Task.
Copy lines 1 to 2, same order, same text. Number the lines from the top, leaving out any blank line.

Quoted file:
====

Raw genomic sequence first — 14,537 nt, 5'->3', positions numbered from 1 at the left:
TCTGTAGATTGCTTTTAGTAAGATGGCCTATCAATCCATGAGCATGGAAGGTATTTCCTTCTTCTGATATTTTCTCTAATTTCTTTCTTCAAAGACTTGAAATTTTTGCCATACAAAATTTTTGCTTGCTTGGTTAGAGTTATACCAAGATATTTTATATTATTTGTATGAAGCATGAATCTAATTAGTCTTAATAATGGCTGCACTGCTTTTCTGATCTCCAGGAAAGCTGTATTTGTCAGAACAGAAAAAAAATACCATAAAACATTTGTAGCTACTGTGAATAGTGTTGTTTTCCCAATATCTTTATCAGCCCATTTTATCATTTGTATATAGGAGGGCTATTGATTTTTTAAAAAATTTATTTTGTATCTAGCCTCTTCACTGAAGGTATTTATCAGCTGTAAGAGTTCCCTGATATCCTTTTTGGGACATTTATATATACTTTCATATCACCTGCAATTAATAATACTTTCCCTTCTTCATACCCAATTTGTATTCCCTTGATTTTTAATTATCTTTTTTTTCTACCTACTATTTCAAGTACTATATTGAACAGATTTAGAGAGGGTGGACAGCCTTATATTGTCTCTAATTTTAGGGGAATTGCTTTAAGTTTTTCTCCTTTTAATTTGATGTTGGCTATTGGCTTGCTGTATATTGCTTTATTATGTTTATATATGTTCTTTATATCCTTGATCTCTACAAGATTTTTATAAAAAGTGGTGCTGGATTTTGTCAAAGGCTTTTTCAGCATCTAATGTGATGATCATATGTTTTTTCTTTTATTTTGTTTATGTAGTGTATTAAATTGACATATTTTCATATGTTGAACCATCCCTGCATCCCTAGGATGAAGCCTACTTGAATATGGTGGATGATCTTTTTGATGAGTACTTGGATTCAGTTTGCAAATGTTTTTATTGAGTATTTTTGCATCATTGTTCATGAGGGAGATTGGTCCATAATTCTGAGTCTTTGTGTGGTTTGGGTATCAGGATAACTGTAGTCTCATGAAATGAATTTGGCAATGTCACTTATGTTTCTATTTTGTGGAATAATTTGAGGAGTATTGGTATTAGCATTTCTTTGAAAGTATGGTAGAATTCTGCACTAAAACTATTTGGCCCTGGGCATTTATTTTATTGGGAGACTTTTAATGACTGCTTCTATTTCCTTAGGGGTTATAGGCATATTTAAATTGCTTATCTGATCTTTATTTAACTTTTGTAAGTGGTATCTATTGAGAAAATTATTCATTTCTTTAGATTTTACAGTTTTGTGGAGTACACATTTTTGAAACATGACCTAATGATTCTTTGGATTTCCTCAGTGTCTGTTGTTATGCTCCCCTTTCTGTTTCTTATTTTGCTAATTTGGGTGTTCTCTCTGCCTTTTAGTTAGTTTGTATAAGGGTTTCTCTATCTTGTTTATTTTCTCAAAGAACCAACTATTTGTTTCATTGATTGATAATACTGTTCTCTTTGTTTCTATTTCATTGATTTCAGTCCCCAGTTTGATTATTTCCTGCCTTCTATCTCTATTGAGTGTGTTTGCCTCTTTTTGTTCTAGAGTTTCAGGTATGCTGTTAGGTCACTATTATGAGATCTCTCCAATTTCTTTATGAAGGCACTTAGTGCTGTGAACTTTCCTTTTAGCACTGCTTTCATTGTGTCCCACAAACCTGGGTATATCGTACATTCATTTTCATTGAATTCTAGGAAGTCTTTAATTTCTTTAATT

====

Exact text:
Raw genomic sequence first — 14,537 nt, 5'->3', positions numbered from 1 at the left:
TCTGTAGATTGCTTTTAGTAAGATGGCCTATCAATCCATGAGCATGGAAGGTATTTCCTTCTTCTGATATTTTCTCTAATTTCTTTCTTCAAAGACTTGAAATTTTTGCCATACAAAATTTTTGCTTGCTTGGTTAGAGTTATACCAAGATATTTTATATTATTTGTATGAAGCATGAATCTAATTAGTCTTAATAATGGCTGCACTGCTTTTCTGATCTCCAGGAAAGCTGTATTTGTCAGAACAGAAAAAAAATACCATAAAACATTTGTAGCTACTGTGAATAGTGTTGTTTTCCCAATATCTTTATCAGCCCATTTTATCATTTGTATATAGGAGGGCTATTGATTTTTTAAAAAATTTATTTTGTATCTAGCCTCTTCACTGAAGGTATTTATCAGCTGTAAGAGTTCCCTGATATCCTTTTTGGGACATTTATATATACTTTCATATCACCTGCAATTAATAATACTTTCCCTTCTTCATACCCAATTTGTATTCCCTTGATTTTTAATTATCTTTTTTTTCTACCTACTATTTCAAGTACTATATTGAACAGATTTAGAGAGGGTGGACAGCCTTATATTGTCTCTAATTTTAGGGGAATTGCTTTAAGTTTTTCTCCTTTTAATTTGATGTTGGCTATTGGCTTGCTGTATATTGCTTTATTATGTTTATATATGTTCTTTATATCCTTGATCTCTACAAGATTTTTATAAAAAGTGGTGCTGGATTTTGTCAAAGGCTTTTTCAGCATCTAATGTGATGATCATATGTTTTTTCTTTTATTTTGTTTATGTAGTGTATTAAATTGACATATTTTCATATGTTGAACCATCCCTGCATCCCTAGGATGAAGCCTACTTGAATATGGTGGATGATCTTTTTGATGAGTACTTGGATTCAGTTTGCAAATGTTTTTATTGAGTATTTTTGCATCATTGTTCATGAGGGAGATTGGTCCATAATTCTGAGTCTTTGTGTGGTTTGGGTATCAGGATAACTGTAGTCTCATGAAATGAATTTGGCAATGTCACTTATGTTTCTATTTTGTGGAATAATTTGAGGAGTATTGGTATTAGCATTTCTTTGAAAGTATGGTAGAATTCTGCACTAAAACTATTTGGCCCTGGGCATTTATTTTATTGGGAGACTTTTAATGACTGCTTCTATTTCCTTAGGGGTTATAGGCATATTTAAATTGCTTATCTGATCTTTATTTAACTTTTGTAAGTGGTATCTATTGAGAAAATTATTCATTTCTTTAGATTTTACAGTTTTGTGGAGTACACATTTTTGAAACATGACCTAATGATTCTTTGGATTTCCTCAGTGTCTGTTGTTATGCTCCCCTTTCTGTTTCTTATTTTGCTAATTTGGGTGTTCTCTCTGCCTTTTAGTTAGTTTGTATAAGGGTTTCTCTATCTTGTTTATTTTCTCAAAGAACCAACTATTTGTTTCATTGATTGATAATACTGTTCTCTTTGTTTCTATTTCATTGATTTCAGTCCCCAGTTTGATTATTTCCTGCCTTCTATCTCTATTGAGTGTGTTTGCCTCTTTTTGTTCTAGAGTTTCAGGTATGCTGTTAGGTCACTATTATGAGATCTCTCCAATTTCTTTATGAAGGCACTTAGTGCTGTGAACTTTCCTTTTAGCACTGCTTTCATTGTGTCCCACAAACCTGGGTATATCGTACATTCATTTTCATTGAATTCTAGGAAGTCTTTAATTTCTTTAATT